Sir Mark Rowley, who started his job last month, said the Met has let the public down.
06 October 2022
The new head of the Metropolitan Police said people will be removed from the force for “ghastly acts” during his tenure, after a BBC investigation alleged a former officer had been posting racist content on WhatsApp.
Met Police Commissioner Sir Mark Rowley, who started his new job during the official mourning period for Queen Elizabeth II last month, said there are a range of things that can be done to be “more assertive” in identifying people in the force who are problematic.
Sir Mark said the Met has let the public down, as well as good officers who have not seen “the robustness and determination from leaders to sort it out”.
Speaking on BBC’s Newsnight, Sir Mark said: “That’s what I’m going to change. So we rebuild our integrity by firstly getting rid of the people who are undermining it.
“Secondly, by the way we then work with communities.
“There’s a long journey ahead, but I’ve got so many great men and women. I know we will bounce back.”
Pressed on whether there will be officers removed from the force in 100 days, Sir Mark replied: “You will see over my tenure, you will see more people being removed from the force for these sort of ghastly acts because we’re going to turn the stones over.”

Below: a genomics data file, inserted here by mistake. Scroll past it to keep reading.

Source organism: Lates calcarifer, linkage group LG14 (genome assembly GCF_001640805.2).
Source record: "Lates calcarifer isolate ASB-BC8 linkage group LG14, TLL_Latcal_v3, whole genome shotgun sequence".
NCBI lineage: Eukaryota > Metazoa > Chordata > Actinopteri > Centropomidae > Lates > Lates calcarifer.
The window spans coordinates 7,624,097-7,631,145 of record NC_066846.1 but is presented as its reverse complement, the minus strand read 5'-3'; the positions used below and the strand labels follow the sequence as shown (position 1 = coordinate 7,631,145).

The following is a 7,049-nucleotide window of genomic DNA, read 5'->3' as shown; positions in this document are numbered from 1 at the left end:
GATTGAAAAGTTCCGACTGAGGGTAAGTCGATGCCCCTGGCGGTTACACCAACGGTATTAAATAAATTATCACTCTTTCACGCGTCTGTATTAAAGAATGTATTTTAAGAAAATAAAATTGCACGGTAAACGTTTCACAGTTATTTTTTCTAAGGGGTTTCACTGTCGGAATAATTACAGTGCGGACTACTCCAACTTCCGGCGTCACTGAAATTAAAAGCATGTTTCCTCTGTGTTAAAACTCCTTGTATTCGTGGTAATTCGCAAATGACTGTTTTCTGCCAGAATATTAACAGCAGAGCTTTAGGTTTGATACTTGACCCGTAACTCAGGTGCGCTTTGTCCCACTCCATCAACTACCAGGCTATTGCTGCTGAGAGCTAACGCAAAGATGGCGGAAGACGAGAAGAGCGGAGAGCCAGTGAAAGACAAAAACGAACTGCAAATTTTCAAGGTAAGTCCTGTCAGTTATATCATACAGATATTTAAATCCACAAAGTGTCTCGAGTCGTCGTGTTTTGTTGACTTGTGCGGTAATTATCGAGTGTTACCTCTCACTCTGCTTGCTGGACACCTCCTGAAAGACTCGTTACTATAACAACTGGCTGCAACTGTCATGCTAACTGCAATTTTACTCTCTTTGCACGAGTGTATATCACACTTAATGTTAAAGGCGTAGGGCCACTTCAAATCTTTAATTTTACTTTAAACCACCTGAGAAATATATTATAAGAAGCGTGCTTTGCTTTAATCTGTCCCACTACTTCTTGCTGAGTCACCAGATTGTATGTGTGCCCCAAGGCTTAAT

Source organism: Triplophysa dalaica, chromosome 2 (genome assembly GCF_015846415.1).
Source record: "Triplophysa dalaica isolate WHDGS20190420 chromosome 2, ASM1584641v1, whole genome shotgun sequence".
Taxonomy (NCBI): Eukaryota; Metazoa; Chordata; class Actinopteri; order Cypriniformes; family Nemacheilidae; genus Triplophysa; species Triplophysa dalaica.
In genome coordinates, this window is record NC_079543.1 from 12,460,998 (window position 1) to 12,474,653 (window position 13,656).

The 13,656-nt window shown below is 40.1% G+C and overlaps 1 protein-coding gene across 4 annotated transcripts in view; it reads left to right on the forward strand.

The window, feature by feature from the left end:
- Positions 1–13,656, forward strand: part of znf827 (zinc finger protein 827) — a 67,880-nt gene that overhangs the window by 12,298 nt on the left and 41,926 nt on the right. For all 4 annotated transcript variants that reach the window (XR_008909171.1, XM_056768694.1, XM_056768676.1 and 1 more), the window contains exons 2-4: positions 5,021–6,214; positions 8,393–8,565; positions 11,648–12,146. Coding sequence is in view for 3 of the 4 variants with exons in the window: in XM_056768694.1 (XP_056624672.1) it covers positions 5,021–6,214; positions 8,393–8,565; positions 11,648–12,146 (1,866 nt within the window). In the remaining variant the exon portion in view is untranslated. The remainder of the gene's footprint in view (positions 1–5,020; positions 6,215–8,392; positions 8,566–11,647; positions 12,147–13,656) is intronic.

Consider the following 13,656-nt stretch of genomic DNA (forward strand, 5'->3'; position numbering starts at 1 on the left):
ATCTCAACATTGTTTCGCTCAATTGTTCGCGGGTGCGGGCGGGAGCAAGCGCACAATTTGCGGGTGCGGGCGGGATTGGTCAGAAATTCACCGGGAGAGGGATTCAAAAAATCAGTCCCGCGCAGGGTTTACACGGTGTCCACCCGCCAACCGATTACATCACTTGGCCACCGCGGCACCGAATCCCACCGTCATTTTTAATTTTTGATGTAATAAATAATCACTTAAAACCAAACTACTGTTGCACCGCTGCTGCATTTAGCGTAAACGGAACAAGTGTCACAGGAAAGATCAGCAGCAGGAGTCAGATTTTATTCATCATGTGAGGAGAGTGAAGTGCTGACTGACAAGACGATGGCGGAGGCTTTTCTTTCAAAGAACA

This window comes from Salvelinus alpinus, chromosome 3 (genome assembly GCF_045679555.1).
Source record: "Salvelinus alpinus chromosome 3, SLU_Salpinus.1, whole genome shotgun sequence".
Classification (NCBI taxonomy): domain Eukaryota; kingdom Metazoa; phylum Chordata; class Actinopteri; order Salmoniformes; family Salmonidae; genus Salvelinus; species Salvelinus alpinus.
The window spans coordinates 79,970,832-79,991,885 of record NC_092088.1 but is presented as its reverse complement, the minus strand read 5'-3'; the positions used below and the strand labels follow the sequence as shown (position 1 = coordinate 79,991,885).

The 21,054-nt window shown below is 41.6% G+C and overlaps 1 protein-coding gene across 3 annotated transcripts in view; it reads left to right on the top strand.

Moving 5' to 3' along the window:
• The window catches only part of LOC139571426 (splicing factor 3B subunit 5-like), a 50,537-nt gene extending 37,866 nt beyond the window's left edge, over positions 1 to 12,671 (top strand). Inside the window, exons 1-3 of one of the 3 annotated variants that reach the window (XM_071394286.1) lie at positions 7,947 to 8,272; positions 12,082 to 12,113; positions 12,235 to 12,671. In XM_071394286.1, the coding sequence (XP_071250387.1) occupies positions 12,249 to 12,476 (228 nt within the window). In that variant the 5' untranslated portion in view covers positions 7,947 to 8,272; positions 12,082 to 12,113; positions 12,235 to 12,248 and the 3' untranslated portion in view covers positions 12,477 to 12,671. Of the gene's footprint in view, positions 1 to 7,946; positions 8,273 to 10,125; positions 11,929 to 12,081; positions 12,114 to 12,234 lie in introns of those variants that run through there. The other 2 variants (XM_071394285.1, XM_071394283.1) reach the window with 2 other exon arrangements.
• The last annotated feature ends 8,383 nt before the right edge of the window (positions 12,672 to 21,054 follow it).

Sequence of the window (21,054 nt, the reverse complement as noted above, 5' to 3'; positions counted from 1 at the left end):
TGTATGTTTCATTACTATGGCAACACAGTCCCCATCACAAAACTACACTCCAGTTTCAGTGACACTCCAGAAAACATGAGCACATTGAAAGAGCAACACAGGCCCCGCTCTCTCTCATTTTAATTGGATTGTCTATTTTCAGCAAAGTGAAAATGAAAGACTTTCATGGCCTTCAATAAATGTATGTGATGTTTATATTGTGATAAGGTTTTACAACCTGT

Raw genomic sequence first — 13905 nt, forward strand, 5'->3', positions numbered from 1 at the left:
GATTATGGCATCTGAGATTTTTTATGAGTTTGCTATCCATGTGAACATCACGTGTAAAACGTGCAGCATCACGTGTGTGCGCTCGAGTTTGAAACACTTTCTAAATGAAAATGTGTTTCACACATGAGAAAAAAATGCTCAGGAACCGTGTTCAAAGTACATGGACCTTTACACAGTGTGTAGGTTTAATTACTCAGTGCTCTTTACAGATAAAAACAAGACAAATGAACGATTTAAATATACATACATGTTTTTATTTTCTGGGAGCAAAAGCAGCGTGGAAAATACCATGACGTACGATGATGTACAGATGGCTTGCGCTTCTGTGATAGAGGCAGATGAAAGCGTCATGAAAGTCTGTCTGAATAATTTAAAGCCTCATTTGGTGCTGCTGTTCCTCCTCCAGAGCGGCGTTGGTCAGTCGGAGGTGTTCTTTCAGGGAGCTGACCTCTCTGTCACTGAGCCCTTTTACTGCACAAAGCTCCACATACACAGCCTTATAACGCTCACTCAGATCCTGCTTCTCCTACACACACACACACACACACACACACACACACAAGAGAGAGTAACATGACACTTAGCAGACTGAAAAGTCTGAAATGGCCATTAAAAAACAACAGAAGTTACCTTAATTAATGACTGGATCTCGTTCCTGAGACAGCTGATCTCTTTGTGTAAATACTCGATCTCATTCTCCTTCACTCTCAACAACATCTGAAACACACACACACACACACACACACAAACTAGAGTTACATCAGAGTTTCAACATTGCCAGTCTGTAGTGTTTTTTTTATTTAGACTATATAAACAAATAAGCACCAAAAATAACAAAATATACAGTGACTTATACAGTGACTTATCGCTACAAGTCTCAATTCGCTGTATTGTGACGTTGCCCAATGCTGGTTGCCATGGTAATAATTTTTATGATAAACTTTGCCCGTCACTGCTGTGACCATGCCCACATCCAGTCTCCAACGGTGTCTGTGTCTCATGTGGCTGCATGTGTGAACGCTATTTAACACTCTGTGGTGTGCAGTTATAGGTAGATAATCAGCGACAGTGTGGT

He said this will involve vetting, adding: “There’s a whole range of things we can do to be more assertive about identifying those who are causing us problems, at the same time as strengthening community policing and looking again at how we work with communities to tackle the issues that matter to them.”
Sir Mark’s interview comes after the Met arrested a man in his 60s on suspicion of offences under the Communications Act and misconduct in a public office.
The force said the arrest followed reporting by the BBC.
Newsnight reported on racist messages in a WhatsApp group used by former Met police officers.
Sir Mark has previously said he wants to be able to show the public that progress has been made in key areas in 100 days, and to bring the force out of a form of special measures in 12 to 18 months.
The former Met assistant commissioner rejoined his old force at one of the most turbulent times in its history.
The Met has been shaken by a series of scandals and missteps, most shockingly the murder of Sarah Everard by a serving officer, but also a number of groups of officers found to have exchanged deeply offensive messages on social media.
Sir Mark’s predecessor Dame Cressida Dick resigned earlier in the year after a clash with Mayor of London Sadiq Khan.